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She found her voice, audience in online radio
October 13, 2008
By Denise Perreault - PBN Staff Writer

Patricia Raskin always has been a pioneer. People laughed at her in 1982 when, as a teacher and guidance counselor living in Rockport, Mass., she began a public affairs show on what was then a new medium, cable television, to help viewers solve problems in their everyday lives.

In October 2002, after working as a newspaper columnist, producing documentaries for public television and spending about five years as the host of a successful radio talk show she established, Raskin took another leap. Then living in North Carolina, she was "one of the first," she said, to hook up with an online radio outfit few people had heard of, VoiceAmerica. "I knew that the power of the Internet would only grow," she said.

Today, no one is laughing at her.

Raskin produces and hosts her own radio talk show "Positive Living," doing three separate live, call-in shows from her Newport home every week, 12 each month, interviewing such celebrities as author Gail Sheehy, actress Jane Seymour and psychic medium James Van Praagh. Her shows are carried live on WPRO radio, both AM and FM, as well as via three online radio outlets: www.630wpro.com, www.voicemerica.com and www.talkzone.com.

Once again, Raskin has managed to be on the cusp of yet-another major development in communication, online radio. Some industry experts predict that, in the not-too-distant future, radios as standalone devices will become obsolete because everyone will listen to the news, music and talk shows on the computer and its portable accessories, like iPods.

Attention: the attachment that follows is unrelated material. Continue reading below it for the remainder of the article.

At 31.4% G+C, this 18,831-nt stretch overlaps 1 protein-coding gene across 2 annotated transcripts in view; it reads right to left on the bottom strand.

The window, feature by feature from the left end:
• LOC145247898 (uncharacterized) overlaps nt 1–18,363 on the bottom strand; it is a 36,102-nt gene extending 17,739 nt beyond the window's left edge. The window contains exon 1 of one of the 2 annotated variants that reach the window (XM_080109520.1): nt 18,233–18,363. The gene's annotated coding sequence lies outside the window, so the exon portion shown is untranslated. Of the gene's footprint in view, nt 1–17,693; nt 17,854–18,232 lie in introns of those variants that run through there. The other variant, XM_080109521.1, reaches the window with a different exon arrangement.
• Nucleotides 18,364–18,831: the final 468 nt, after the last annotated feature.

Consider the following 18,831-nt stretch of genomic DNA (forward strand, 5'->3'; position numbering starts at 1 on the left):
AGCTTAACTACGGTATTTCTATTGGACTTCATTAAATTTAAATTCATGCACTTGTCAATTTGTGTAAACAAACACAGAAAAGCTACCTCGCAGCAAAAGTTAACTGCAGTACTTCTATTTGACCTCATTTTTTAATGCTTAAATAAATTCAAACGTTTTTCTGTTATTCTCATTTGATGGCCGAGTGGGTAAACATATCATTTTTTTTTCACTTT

The weekly online radio audience is at an all-time high with an estimated 32 million listeners nationwide, according to "The Infinite Dial 2008: Radio's Digital Platforms," a June 2008 report prepared from telephone surveys by Arbitron Inc., the well-known ratings agency, and Edison Media Research. "An uptick in 2008 has resulted in the highest total weekly audience for online radio since Arbitron and Edison began tracking this measure in 2000," the report states.

Other highlights of the report:

• More than one in five Americans has listened to online radio in the last month, 21 percent of the population over 12 years old, for a total of approximately 54 million listeners mont•ly.

n The weekly online audience skews slightly male and adult, with 52 percent male and 60 percent between the ages of 25 and 54 years •ld.

n More than one in seven 25- to 54-year-olds listened to online radio in the last week, 15 percent of all Americ•ns.

n Online radio listeners are more likely to be employed full time than the average. Some 57 percent of weekly listeners work full time, compared to 43 percent of respondents 12 years and ol•er.

n Most online radio listeners, 53 percent, have also watched video online in the past month.

Online radio offers global immediacy, listening on-demand, and advertising targeted to specific regions, the three key reasons why its future compared to traditional terrestrial radio looks so promising, according to Jeffrey Spenard, a Rhode Island native who co-founded VoiceAmerica in late 2000.

Spenard lived in North Providence and Smithfield before leaving the state years ago. He is now stationed in Phoenix, Ariz., as president of VoiceAmerica and World Talk Radio, another online network. The two networks have 5-million unique listeners every month, he said, with 210 shows. Although he believes terrestrial radio will "always be there," Spenard predicted that, by the year 2010, "Internet radio will have the highest listenership of anybody."